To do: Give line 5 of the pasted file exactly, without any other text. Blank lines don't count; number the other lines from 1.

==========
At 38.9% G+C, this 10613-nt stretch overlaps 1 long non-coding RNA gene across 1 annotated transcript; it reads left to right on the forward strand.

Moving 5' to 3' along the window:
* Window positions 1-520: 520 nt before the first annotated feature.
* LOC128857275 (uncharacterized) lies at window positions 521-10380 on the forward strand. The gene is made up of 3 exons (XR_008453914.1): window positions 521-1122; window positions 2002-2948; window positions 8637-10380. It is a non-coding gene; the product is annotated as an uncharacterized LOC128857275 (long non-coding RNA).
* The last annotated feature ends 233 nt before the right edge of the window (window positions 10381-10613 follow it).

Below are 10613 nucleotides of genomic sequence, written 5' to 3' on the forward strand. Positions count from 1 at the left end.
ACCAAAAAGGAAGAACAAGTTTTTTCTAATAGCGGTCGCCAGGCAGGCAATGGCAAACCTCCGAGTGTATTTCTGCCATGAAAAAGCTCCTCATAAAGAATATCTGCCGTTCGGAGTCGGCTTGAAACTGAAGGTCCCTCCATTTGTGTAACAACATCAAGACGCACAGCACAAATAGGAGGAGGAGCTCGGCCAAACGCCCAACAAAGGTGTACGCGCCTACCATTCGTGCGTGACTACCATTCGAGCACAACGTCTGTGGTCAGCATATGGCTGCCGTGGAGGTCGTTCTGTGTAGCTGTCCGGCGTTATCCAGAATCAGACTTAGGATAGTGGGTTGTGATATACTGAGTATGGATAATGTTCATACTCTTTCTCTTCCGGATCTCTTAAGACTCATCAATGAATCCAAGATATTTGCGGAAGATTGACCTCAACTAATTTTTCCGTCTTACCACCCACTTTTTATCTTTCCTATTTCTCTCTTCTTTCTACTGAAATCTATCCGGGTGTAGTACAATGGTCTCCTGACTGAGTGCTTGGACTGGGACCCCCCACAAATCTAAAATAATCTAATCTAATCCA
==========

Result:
* The last annotated feature ends 233 nt before the right edge of the window (window positions 10381-10613 follow it).